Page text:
Thursday, December 11, 2014

A Mexican colony in Louisiana before Columbus?

In the latest issue of the International Journal of American Linguistics, Cecil Brown, Soren Wichmann, and David Beck announce a rather interesting finding: that Chitimacha [is] A Mesoamerican Language in the Lower Mississippi Valley. I don't know much about any of the languages involved, but insofar as I can judge it, it strikes me as quite convincing. They find 91 cognates between Chitimacha, a language of southern Louisiana, and Totozoquean, a language family of southern Mexico consisting of Totonacan and Mixe-Zoquean. Most of these cognates are very straightforward, with identical meanings and obviously similar, regularly corresponding sounds, and 36 of them involve words basic enough to be on the 100-word Swadesh or Leipzig-Jakarta lists. The grammatical similarities are rather less extensive, but there are a few. So, pending other specialists' comments, it looks like Chitimacha was brought to Louisiana by a migration across the Gulf of Mexico, from somewhere around the Isthmus area.

There is some useful shared cultural vocabulary, including "paper", "to write", "lime", "maize (corn)", "leached corn", and "to shell corn", and it looks like Caddo - spoken just upriver - in turn borrowed much of its maize-related vocabulary from Chitimacha. In combination with archeological evidence, this leads the authors to favour a migration date either some time around 850 AD, when the Caddo began low-level maize cultivation, or sometime around 1200-1450 AD, when they intensified it. Such a late date seems a little troubling, given how few cognates are to be found; Korandje separated from Songhay around 1200 AD, and there are well over 200 shared items there, mostly belonging to basic vocabulary. The ancestor of Chitimacha would have to have already been rather different from any other Totozoquean language even before they reached Louisiana; but then why did they apparently leave no trace in Mexico itself? Perhaps a study of southern Mexican place names could shed some light on the question.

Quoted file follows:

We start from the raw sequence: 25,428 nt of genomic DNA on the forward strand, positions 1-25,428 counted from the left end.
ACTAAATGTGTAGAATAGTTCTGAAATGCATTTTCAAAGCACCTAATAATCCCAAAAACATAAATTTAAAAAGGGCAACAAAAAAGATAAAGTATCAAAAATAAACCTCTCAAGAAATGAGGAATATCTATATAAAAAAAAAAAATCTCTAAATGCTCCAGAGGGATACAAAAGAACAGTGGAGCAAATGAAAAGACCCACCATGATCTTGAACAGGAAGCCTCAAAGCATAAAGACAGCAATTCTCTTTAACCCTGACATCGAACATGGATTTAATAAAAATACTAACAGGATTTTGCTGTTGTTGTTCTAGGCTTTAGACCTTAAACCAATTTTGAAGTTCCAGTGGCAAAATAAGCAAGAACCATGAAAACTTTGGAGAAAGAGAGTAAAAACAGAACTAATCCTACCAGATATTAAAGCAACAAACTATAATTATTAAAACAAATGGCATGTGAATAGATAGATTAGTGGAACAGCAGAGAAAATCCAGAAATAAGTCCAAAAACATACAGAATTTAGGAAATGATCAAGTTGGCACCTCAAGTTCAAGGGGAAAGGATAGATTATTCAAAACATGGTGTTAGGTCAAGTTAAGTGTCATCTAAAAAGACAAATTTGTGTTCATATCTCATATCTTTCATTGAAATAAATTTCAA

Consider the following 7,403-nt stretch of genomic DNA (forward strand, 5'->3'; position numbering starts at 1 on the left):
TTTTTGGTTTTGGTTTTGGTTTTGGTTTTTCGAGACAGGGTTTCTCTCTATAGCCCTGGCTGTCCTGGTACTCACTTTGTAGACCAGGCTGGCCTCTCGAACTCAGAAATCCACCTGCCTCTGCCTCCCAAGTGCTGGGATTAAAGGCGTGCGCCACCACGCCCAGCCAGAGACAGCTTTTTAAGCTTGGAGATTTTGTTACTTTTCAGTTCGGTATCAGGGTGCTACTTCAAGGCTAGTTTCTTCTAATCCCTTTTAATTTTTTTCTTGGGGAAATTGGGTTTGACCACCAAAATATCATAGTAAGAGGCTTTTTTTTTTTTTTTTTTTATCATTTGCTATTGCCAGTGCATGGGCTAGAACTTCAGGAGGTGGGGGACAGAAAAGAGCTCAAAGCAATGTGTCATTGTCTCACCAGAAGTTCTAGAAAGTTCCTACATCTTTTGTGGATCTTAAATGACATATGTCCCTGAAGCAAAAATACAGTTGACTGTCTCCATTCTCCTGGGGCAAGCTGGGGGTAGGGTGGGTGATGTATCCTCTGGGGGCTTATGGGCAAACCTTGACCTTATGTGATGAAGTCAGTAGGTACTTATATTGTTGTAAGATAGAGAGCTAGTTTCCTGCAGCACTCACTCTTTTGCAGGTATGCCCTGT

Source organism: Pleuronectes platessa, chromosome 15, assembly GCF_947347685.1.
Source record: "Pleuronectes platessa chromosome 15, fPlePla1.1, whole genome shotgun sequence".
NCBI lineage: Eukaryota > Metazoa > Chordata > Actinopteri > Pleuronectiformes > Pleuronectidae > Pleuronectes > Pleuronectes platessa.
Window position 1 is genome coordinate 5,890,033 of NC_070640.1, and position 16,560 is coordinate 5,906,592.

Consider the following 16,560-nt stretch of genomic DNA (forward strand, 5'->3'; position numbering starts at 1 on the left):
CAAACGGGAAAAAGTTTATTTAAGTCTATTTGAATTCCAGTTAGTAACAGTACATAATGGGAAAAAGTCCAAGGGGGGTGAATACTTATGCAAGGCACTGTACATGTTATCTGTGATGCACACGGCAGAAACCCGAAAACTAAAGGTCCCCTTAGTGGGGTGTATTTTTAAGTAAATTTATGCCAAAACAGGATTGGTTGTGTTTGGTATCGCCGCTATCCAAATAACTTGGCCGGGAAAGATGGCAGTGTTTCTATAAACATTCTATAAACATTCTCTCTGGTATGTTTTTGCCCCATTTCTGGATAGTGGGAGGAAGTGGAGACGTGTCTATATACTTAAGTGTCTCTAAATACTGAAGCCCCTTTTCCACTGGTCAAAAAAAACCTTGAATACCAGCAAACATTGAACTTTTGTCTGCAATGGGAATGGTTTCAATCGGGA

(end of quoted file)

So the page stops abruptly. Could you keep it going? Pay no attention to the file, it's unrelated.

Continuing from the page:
This looks like historical linguistics at its best: a surprising long-distance connection affecting both language and culture. Now it's up to the historians and archeologists to fill in the gaps: why did southern Mexicans find it worth while to cross the Gulf to Louisiana in significant numbers?